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What Happened When I Made My Team Do This 19-Minute Meeting Every Morning This 19-minute meeting will make your team more productive every day.

By Tommy Mello Edited by Dan Bova

Opinions expressed by Entrepreneur contributors are their own.

Caiaimage | Paul Bradbury | Getty Images

Let's be real, guys. Team meetings are often the No. 1 waste of time for companies. But, you're not just wasting time with bad meetings. You're pouring money down the drain.

Related: 7 Ways Business Meetings May Be Killing Your Profits

That weekly meeting you have with your top executives? Depending on how much you pay them, multiplied by the time you all spent in the meeting, it could cost you thousands of dollars for just one meeting. And that could be a conservative estimate; according to Bain & Company research, one company calculated it spent $15 million annually on one regularly scheduled 90-minute meeting of midlevel managers.

No wonder Mark Cuban said this in an interview with author Kevin Kruse: "Never take meetings unless someone is writing a check."

Why? Firstly, many of these meetings lack a firm purpose. You're meeting ... just for the sake of meeting. Secondly, these meetings are often dominated by high-ranking people. No one ever asks for the input of junior staff.

Rather than run long, boring, non-productive meetings that everyone dreads, why not switch it up a little?

At my 200-employee company, we have a very specific morning ritual we do every day. I call this the Morning Mojo Call. We've been doing this since last year, and it's worked fantastically for us.

Related: 8 Steps to Take After Booking a Meeting to Make Certain the Meeting Is Productive

Here's the best part: the Morning Mojo Call only lasts for 19 minutes. The short call time makes sure people practice the KISS (keep it simple, stupid) rule when talking -- no more rambling! Here's a specific breakdown of the points we go through during our Morning Mojo Call. Think about how these will work for your company, and how you can incorporate them into your own ritual or routine.

1. Sharing sales results (3 minutes)

I'm not saying you want to foster a cutthroat, dog-eat-dog culture in your company, but you definitely should be encouraging healthy competition. How do you do this? Well, have one of your salespeople share his or her sales results during your Morning Mojo Call. The salesperson can also elaborate briefly on why he or she performed well or badly, and how to improve from there. This ensures that there is accountability, and makes it difficult for employees who aren't performing to slide under the radar. Keep your salespeople on your toes, so that they won't slack off and accept mediocrity!

Related: This Company Installed a Tomahawk Throwing Target to Spice up Boring Meetings

2. Company updates and sharing of key metrics (2 minutes)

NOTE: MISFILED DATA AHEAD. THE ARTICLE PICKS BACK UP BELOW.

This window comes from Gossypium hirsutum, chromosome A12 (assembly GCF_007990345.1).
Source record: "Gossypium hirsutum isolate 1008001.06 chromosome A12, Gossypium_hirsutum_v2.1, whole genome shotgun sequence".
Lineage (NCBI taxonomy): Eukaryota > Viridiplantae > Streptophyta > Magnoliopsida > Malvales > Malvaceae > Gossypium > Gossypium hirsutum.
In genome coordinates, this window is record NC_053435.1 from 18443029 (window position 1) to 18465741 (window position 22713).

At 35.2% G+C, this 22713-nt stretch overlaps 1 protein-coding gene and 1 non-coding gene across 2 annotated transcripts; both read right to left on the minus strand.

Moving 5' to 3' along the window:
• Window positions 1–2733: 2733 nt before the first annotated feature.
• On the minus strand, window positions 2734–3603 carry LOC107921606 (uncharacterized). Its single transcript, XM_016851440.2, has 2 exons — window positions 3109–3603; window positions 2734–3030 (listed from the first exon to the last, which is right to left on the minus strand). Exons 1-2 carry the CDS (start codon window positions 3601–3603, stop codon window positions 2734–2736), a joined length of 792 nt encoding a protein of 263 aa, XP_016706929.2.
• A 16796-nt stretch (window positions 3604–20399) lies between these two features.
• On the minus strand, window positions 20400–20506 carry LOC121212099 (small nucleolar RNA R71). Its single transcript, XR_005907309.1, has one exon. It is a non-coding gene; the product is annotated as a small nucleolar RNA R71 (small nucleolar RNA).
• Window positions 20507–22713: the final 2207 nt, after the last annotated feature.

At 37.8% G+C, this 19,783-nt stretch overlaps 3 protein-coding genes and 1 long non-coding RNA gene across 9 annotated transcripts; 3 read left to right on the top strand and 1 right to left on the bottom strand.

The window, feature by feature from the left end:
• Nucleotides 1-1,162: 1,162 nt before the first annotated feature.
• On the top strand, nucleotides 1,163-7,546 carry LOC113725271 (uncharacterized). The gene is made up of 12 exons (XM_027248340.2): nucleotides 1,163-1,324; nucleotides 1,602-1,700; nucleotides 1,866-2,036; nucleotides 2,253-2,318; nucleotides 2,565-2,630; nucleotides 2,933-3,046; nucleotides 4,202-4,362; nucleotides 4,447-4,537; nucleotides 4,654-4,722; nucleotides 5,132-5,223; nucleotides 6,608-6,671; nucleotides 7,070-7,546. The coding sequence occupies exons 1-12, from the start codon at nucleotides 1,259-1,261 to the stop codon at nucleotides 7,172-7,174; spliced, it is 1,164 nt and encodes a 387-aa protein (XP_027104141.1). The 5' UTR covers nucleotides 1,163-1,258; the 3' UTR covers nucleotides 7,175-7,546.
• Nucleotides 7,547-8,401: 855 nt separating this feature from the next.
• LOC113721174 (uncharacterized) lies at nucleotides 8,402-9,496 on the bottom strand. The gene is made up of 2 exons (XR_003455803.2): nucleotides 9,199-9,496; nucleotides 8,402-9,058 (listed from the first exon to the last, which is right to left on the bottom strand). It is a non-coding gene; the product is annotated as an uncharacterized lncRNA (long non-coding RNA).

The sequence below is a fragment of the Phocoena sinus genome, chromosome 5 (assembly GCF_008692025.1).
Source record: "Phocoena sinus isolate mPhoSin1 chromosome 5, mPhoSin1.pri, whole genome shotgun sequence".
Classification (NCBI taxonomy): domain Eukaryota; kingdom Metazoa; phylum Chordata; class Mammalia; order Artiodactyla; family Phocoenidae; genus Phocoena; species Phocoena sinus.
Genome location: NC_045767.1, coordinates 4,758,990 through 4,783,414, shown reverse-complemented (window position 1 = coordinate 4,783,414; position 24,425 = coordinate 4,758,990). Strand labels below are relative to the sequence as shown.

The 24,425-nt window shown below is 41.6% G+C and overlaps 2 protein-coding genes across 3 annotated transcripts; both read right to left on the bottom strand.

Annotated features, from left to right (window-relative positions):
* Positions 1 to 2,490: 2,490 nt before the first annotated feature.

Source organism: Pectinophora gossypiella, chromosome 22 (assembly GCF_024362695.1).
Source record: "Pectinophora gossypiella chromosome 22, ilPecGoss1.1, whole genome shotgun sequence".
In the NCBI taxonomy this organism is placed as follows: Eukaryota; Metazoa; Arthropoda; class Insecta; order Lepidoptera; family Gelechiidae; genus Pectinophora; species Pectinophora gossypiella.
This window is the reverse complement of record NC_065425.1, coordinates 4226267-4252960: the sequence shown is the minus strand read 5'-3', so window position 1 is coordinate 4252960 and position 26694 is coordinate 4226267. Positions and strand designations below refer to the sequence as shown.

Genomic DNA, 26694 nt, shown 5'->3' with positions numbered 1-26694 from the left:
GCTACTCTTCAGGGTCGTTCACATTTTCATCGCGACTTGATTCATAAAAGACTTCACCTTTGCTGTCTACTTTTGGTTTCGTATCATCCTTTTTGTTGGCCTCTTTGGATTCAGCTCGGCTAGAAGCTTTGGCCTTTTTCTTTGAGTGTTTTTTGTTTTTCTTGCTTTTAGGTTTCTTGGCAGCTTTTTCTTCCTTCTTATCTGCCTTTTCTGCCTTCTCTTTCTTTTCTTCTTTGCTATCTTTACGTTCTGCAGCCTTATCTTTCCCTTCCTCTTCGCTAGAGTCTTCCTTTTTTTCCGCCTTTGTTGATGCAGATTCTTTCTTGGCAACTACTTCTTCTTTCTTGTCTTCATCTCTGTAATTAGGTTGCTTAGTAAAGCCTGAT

Next, move on to share company and department updates, and also touch on key metrics, such as the number of leads generated by the marketing team. This will help to align your different departments and put them on the same page. The goal is to purely share information in the most efficient way possible, not create discussion. If needed, teams can get together later to discuss deeper on any of the information shared.

3. Role-playing with team members (10 minutes)

Leadership is best done through example, so we go through different scenarios and practice different strategies, including how to respond to a customer in various ways. We usually broadcast our role-playing so that remote employees can see it as well. This is the most effective tool in our sales playbook -- with this, your salespeople can learn how to handle customer objections in a hands-on way. Make sure that this is a two-way process: Demonstrate how you would do things, but also pay attention to how your employees are doing it (and why). For me, this helps me gain insights to improve our overall systems and processes.

Related: 4 Meeting Mistakes You're Probably Making and How to Fix Them

4. Celebrating wins (2 minutes)

After all that knowledge-sharing, lighten things up a bit. At this stage, we go over the top three online customer reviews we've gotten. We also reward our technicians who have gotten great reviews with a token sum of $20, and make sure our employees understand that reviews help us rank on search engines, bringing about more exposure and sales for the company. In your case, think about the metric that matters the most for your business, and celebrate any good results your team has got.

5. Recapping goals (2 minutes)

In the final part of our Morning Mojo Call, we go through our goals and motivate each other to keep working hard. This does two things: It ends the meeting on a high note, and it rallies the team around one common mission.

Feel free to fine-tune the ritual based on what works best for your company, but know this one thing: Your employees are depending on you to lead them well, and help them achieve their full potential. By incorporating this simple activity into your company's daily routine, you'll be giving them the leadership they need to be A+. All onboard!

Related Video: How to Wrap Up a Meeting

Tommy Mello

Founder of The Home Service Expert

Tommy Mello is the founder of A1 Garage Doors, a $30 million-plus home service business with over 200 employees in 9 states. He shares what he's learned at to help fellow entrepreneurs scale their businesses.

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